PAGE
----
Bitdefender updated its GravityZone cloud console with new features that you may not be taking full advantage of. Here at Blue Solutions we are happy to guide you through these changes and how they will affect you and your customers.
The big news is that Bitdefender has now incorporated Anti-Ransomware vaccine for all its cloud customers, that immunises end-users against both existing and emerging ransomware attacks – at no additional cost! This module is activated through the policy section Antimalware --> On Access settings
By activating this module, machines will be protected from all currently known forms of Ransomware. The Vaccine works independently, does not need any other modules to be installed, and is switched on simply by ticking the box in the customer’s policy.
Other New Features in GravityZone
Update Rings- this feature allows Administrators of the program to choose when in the validation cycle an update is received.
Anti-Exploit Techniques- a new set of powerful techniques which further enhances existing technologies to fight targeted attacks. These are integrated into the existing Advanced Threat Control module.
Web Access Control Rules- The categories list has been updated with multiple new categories added.
Exchange Protection- This can now be enabled/disabled when editing a customer with a monthly license subscription.
For more details on the above features and a look at the other features included please click here
AppRiver’s Nautical platform makes all aspects of security service provision manageable from a “single pane of glass”. We look at the benefits.
For security service providers, or resellers wanting to break into the MSP space, there is a double challenge at hand: selecting solutions whose performance will delight their customers, yet that are easy enough to “drive” on a day-to-day basis to prevent margins being eaten away by costly management overheads.
This is why the appearance of AppRiver’s Nautical platform has set our antennae a-twitching. It promises a unified management console that enables service providers to deliver and manage a raft of cloud-based security solutions from one place, without the profit-sapping expense.
Here are just a few ways in which that could benefit service providers and their business.
The business benefits of Nautical, (1): Devolved management
Managing everything from under a “single pane of glass” is a seductive sell, but (I hear you say) doesn’t that just make for a crammed and complex window onto your world, which in turn drives management and admin costs up?
But Nautical turns this on its head, by enabling role-based interaction, so that different users each have different views of what is under the pane and can exercise different levels of control over it – and this includes the end-users themselves.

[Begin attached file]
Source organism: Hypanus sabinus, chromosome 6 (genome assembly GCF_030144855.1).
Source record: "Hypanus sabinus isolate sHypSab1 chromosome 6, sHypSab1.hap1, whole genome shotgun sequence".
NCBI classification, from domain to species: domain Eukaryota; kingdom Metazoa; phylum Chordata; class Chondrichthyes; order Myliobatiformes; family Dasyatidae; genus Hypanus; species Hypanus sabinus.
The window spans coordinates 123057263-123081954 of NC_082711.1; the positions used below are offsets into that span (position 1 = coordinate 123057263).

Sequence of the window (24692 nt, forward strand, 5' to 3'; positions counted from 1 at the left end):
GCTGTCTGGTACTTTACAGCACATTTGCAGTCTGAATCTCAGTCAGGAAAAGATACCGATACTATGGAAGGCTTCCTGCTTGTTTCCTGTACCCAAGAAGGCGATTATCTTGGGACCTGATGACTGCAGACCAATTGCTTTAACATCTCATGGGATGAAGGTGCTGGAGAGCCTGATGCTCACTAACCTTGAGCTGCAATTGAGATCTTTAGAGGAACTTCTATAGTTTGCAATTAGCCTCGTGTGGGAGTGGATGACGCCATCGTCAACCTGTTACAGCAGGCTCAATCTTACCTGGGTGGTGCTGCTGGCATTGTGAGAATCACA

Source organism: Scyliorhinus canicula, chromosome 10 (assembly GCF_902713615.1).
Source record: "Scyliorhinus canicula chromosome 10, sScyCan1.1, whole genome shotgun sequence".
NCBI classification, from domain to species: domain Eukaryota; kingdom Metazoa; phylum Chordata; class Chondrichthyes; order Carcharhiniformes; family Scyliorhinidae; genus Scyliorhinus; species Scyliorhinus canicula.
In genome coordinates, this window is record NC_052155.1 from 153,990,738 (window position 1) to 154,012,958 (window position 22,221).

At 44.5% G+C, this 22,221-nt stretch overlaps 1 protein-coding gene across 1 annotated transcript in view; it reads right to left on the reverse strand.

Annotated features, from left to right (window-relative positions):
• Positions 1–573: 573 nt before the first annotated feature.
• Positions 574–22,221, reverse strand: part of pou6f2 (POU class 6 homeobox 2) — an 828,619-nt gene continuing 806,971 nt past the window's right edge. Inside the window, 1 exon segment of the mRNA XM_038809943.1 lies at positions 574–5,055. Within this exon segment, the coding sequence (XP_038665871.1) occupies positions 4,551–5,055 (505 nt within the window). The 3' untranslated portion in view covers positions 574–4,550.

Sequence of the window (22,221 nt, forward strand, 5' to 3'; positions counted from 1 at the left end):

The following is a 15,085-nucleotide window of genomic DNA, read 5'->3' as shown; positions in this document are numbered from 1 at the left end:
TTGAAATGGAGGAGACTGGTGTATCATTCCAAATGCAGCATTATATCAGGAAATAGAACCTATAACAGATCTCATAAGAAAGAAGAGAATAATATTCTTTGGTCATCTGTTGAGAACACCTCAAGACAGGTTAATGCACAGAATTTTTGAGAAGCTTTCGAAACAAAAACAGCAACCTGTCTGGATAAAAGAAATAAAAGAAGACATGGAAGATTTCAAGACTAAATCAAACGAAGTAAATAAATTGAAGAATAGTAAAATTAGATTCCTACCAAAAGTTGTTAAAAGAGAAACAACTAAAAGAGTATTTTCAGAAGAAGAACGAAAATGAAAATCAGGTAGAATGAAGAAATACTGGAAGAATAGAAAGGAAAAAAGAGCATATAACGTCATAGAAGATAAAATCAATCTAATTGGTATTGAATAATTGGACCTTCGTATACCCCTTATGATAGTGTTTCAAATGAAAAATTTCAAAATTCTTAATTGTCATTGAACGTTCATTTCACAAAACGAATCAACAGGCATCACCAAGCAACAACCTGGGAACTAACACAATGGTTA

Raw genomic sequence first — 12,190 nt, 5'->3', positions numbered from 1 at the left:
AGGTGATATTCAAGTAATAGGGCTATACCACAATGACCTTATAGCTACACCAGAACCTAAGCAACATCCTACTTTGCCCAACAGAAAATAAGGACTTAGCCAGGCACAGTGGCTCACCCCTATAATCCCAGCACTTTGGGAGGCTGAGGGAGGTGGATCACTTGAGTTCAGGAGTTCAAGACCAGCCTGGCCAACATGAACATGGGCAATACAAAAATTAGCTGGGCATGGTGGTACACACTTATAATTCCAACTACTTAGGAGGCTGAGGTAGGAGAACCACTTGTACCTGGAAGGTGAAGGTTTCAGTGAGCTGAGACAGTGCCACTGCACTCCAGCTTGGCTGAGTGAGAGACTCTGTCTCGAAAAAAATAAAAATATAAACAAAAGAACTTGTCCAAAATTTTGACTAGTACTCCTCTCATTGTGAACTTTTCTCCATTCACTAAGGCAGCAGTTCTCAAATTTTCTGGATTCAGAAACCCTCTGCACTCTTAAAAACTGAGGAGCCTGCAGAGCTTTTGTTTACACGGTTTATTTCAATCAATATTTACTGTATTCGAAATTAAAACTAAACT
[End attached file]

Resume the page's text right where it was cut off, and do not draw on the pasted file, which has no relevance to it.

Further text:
In this way, management workflows are made more targeted and efficient, but also flexibly devolved to customers where possible - taking even more of the admin burden off the service provider’s desk.
The business benefits of Nautical, (2): Easy upscaling
Theoretically, cloud-delivered services can easily scale up to meet the needs of increasing numbers of end-users, thus supporting service providers’ revenue growth.
But critical to this process is the ease with which those new users can actually be brought on board. All the cloud service capacity in the world is no money-spinner if it is difficult, time-consuming and costly to connect users to it.
One of the killer new features in Nautical is a configurable user account management function that enables new users to be brought on board, and the overall user count to be increased, very easily.
Previously, this would have entailed multiple workflows in multiple environments; using Nautical, however, it is now a far simpler (and therefore cheaper) process.
The business benefits of Nautical, (3): App-style agility and healthchecks
To go back to a previous point, bringing on additional users also inevitably drives demand for more products and services. Any service provider that delivers on the first point but not the second is painting themselves into a corner.
Nautical, however, makes it possible for both service providers and their customers to add and integrate new products and services with the kind of pick-and-mix agility you’d expect from something like an app store.
But (I again hear you ask) doesn’t that, in itself, create another management challenge – namely, monitoring all those disparate products and services without excessive (and expensive) manual intervention?
Here, too, Nautical comes up with the goods, thanks to its cross-product diagnostics that deliver a single, regular, unified application healthcheck to service providers’ customers and all the solutions they’re using.
What else should you know about Nautical?
Nautical has been described as “an entire channel programme in one portal”, but what’s really striking is that this deep integration across all aspects of security service provision comes at no charge.
But it’s perhaps ransomware, explored in a previous post, that will see the most noticeable growth in 2017, and it’s a major factor driving businesses’ and security partners’ interest in business continuity solutions like backup and recovery.
After all, if a business can reinstate critical backed-up data at will, ransomware loses much of its bite, and therefore its attractiveness to those who perpetrate it!
So what does an effective business continuity solution look like?
Business continuity solutions – what to look for
True business continuity is about more than just security applications – there’s a whole host of cultural and organisational requirements too, as this basic guide from CSO Online explains.
But from the solutions point of view, business continuity is basically about two things: reliable and bomb-proof (perhaps literally!) data backup, and rapid data recovery.